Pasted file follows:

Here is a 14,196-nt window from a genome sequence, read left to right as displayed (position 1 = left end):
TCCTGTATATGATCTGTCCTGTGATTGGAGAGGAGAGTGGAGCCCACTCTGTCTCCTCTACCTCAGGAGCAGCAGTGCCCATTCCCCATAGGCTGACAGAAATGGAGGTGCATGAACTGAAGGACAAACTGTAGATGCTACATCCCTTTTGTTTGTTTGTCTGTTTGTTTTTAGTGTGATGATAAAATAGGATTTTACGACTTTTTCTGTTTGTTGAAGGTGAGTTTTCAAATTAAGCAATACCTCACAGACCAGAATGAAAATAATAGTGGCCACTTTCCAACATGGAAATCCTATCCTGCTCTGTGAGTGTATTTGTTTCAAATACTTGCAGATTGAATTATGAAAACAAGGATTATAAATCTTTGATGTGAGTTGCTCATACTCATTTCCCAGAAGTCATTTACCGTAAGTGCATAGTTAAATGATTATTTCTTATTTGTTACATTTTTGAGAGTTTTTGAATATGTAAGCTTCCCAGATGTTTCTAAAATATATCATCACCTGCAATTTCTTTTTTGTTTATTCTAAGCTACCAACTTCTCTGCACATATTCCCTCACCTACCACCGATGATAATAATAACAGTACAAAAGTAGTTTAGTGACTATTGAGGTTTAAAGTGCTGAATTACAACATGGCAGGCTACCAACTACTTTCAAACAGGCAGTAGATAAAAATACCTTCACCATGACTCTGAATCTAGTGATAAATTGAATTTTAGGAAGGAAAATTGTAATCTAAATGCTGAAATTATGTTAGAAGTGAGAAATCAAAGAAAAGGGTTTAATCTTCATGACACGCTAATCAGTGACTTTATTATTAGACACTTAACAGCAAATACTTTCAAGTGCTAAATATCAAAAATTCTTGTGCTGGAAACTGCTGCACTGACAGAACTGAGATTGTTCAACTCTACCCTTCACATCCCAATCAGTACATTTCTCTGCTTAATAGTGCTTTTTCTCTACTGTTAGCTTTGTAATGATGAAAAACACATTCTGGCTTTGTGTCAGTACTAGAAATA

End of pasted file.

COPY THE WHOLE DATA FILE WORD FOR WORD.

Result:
Here is a 14,196-nt window from a genome sequence, read left to right as displayed (position 1 = left end):
TCCTGTATATGATCTGTCCTGTGATTGGAGAGGAGAGTGGAGCCCACTCTGTCTCCTCTACCTCAGGAGCAGCAGTGCCCATTCCCCATAGGCTGACAGAAATGGAGGTGCATGAACTGAAGGACAAACTGTAGATGCTACATCCCTTTTGTTTGTTTGTCTGTTTGTTTTTAGTGTGATGATAAAATAGGATTTTACGACTTTTTCTGTTTGTTGAAGGTGAGTTTTCAAATTAAGCAATACCTCACAGACCAGAATGAAAATAATAGTGGCCACTTTCCAACATGGAAATCCTATCCTGCTCTGTGAGTGTATTTGTTTCAAATACTTGCAGATTGAATTATGAAAACAAGGATTATAAATCTTTGATGTGAGTTGCTCATACTCATTTCCCAGAAGTCATTTACCGTAAGTGCATAGTTAAATGATTATTTCTTATTTGTTACATTTTTGAGAGTTTTTGAATATGTAAGCTTCCCAGATGTTTCTAAAATATATCATCACCTGCAATTTCTTTTTTGTTTATTCTAAGCTACCAACTTCTCTGCACATATTCCCTCACCTACCACCGATGATAATAATAACAGTACAAAAGTAGTTTAGTGACTATTGAGGTTTAAAGTGCTGAATTACAACATGGCAGGCTACCAACTACTTTCAAACAGGCAGTAGATAAAAATACCTTCACCATGACTCTGAATCTAGTGATAAATTGAATTTTAGGAAGGAAAATTGTAATCTAAATGCTGAAATTATGTTAGAAGTGAGAAATCAAAGAAAAGGGTTTAATCTTCATGACACGCTAATCAGTGACTTTATTATTAGACACTTAACAGCAAATACTTTCAAGTGCTAAATATCAAAAATTCTTGTGCTGGAAACTGCTGCACTGACAGAACTGAGATTGTTCAACTCTACCCTTCACATCCCAATCAGTACATTTCTCTGCTTAATAGTGCTTTTTCTCTACTGTTAGCTTTGTAATGATGAAAAACACATTCTGGCTTTGTGTCAGTACTAGAAATA